It started out as most of these things do: With an ill-advised tweet. On July 13 when the NBA announced the schedule for its restart games, the eyes of Toronto Raptors fans narrowed on an Aug. 9 date with the Memphis Grizzlies. In recent years following the franchise’s move from Vancouver to Memphis, Canada’s former second team has morphed into, well, Canada’s second team. Armed with former Raptor Jonas Valanciunas and exciting Canadians in Dillon Brooks and Brandon Clarke – with recent cameos from Delon Wright, C.J. Miles and Bruno Caboclo – the Grizzlies were a natural Western Conference rooting interest for Raptors fans.
When the Raptors and Grizzlies were awarded expansion franchises for the 1995-96 season, a healthy rivalry was anticipated. While some rivalries are built on playoff series and animosity, others are based on proximity. A pair of new Canadian teams expected to struggle out of the gate were natural to pit against each other, and putting something on the line was a clever way to make sure both sides had a chance at bragging rights during some lean years. The decision was made that the Raptors and Grizzlies would square off in each preseason, with the winner being awarded The Naismith Cup, in honour of the Canadian inventor of the sport, James Naismith.
If the choice to award the Cup in exhibition games strikes you as strange, consider that the teams, in conjunction with NBA Canada, used it as an opportunity to host the events around the country. The five Naismith Cup matches held between 1995 and 2000 (the 1998 game was cancelled due to the lockout) were played in Winnipeg, Calgary, Halifax, Edmonton, and Ottawa. That’s a tradition the Raptors do their best to continue to this day, holding recent training camps in Victoria or Quebec City, and exhibition games in Montreal, Vancouver, and London. (They still owe St. John’s a game, as former Raptors general manager and current CEO of Canada Basketball Glen Grunwald is quick to remind us.) The touring Naismith Cup games were well-attended, ranging from 8,190 to 15,104 fans in attendance.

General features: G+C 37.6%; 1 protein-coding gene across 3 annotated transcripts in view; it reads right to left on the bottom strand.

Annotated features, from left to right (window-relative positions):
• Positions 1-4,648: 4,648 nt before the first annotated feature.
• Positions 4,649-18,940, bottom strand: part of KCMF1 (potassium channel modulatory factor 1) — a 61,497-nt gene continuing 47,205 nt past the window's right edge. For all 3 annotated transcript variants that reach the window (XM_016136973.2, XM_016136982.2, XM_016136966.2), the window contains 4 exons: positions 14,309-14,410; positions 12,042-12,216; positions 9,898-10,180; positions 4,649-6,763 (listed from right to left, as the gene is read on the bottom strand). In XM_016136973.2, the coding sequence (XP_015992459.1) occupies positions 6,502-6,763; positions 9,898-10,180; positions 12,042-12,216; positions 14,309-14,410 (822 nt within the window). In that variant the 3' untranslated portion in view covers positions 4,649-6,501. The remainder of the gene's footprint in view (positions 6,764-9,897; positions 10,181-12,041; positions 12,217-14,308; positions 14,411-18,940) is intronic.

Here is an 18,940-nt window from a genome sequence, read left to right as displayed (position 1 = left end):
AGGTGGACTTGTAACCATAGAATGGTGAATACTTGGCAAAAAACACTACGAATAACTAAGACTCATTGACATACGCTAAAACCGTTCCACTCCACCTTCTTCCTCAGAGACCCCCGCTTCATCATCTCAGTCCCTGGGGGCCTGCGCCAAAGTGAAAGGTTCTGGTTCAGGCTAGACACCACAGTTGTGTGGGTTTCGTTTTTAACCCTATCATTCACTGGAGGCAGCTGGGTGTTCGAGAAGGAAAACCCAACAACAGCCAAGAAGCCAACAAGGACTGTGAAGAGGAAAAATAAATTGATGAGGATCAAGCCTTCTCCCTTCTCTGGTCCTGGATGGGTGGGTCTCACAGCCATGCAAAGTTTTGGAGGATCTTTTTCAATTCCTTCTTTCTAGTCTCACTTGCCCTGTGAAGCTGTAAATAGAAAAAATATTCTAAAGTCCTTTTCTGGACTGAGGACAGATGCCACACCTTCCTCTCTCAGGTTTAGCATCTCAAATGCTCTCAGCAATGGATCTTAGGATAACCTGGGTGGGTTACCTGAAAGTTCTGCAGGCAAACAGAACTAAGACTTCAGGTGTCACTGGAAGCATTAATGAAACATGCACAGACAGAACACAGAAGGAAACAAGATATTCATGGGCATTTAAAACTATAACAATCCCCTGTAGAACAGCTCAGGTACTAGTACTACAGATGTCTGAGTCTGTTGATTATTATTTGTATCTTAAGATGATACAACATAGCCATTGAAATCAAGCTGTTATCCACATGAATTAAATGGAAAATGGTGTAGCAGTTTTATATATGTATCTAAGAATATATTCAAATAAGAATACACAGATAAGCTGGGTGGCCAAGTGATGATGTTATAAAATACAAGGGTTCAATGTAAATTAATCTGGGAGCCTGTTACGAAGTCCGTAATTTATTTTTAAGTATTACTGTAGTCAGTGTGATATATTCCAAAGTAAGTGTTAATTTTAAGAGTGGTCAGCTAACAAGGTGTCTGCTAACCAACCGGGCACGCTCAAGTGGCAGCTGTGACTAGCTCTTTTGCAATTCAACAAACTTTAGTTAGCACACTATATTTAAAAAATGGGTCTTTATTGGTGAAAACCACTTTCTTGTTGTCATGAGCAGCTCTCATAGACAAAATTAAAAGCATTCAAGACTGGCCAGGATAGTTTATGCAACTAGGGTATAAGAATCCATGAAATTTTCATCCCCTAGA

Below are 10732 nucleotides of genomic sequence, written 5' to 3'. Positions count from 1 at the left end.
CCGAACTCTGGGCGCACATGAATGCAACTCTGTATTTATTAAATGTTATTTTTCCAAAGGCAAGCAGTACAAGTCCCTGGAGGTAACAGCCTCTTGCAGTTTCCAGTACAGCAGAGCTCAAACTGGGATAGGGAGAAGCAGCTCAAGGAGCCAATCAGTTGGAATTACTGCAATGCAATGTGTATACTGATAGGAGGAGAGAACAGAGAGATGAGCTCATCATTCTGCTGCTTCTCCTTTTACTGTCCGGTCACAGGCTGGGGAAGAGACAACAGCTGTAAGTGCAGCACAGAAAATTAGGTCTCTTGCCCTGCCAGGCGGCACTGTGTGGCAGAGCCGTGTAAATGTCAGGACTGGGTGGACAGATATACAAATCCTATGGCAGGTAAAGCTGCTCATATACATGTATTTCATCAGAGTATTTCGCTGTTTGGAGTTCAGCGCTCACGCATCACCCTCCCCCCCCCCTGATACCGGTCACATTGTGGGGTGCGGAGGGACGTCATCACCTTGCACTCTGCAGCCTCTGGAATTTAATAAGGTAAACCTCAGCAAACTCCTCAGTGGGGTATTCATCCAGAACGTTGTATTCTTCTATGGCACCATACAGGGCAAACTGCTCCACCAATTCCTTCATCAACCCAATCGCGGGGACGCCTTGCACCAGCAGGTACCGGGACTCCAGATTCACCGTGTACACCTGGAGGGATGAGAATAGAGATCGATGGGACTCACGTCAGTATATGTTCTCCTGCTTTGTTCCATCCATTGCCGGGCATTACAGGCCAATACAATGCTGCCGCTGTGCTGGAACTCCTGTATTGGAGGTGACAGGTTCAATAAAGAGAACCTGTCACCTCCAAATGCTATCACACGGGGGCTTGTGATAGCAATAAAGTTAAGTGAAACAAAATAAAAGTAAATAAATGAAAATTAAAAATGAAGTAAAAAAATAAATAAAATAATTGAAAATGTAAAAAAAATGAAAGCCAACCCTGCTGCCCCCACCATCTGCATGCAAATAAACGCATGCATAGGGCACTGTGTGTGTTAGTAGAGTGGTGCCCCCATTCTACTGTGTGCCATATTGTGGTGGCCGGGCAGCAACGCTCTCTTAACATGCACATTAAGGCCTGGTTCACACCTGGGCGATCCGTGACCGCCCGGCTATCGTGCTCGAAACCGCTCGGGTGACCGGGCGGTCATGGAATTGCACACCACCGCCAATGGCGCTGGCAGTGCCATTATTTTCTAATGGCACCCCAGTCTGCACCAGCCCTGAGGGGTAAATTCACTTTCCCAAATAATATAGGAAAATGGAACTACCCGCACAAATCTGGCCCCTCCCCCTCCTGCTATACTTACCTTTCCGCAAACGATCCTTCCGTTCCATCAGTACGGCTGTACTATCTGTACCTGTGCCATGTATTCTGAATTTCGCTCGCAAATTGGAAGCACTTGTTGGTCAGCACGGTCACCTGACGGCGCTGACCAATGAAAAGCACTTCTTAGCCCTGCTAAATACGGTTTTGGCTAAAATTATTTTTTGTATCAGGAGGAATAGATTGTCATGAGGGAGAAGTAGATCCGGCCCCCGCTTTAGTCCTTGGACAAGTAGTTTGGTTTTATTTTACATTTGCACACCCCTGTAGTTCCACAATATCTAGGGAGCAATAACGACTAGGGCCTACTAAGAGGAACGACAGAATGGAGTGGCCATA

“So on that play, at replay, Olynyk, we judged that he took an aggressive swipe and he made some contact into the facial area of Kyle Lowry,” Guthrie said in the pool report. “At replay, in my judgement, I felt like that did meet the criteria for a flagrant foul. After reviewing that more postgame, and thinking about it a little bit more, to me, it now is more of a natural basketball play going for the ball and that the contact really did not rise to the criteria of a flagrant foul. In both of these instances and cases, though, as always, I know that the league office will review them as they always do all flagrant fouls and they’ll make their determinations at the end of the day on what they think they ended up, in their judgement, that it was. But we had our judgments in the live game.”
Although his role has been that of a deep bench player for the most part, Toronto Raptors wing Patrick McCaw has been a reigning NBA champion for quite a long stretch now – 1,148 days, to be exact. That’s three years, one month and 25 days straight that McCaw has been a champion, dating back to his stint with the Golden State Warriors and stretching through until now, his time with the Toronto Raptors. McCaw’s championship reign has been so lengthy, in fact, that it’s reaching historical proportions. It’s actually the second-longest consecutive stretch that one player has been a champion in NBA history since the Boston Celtics dynasty of the 1960s.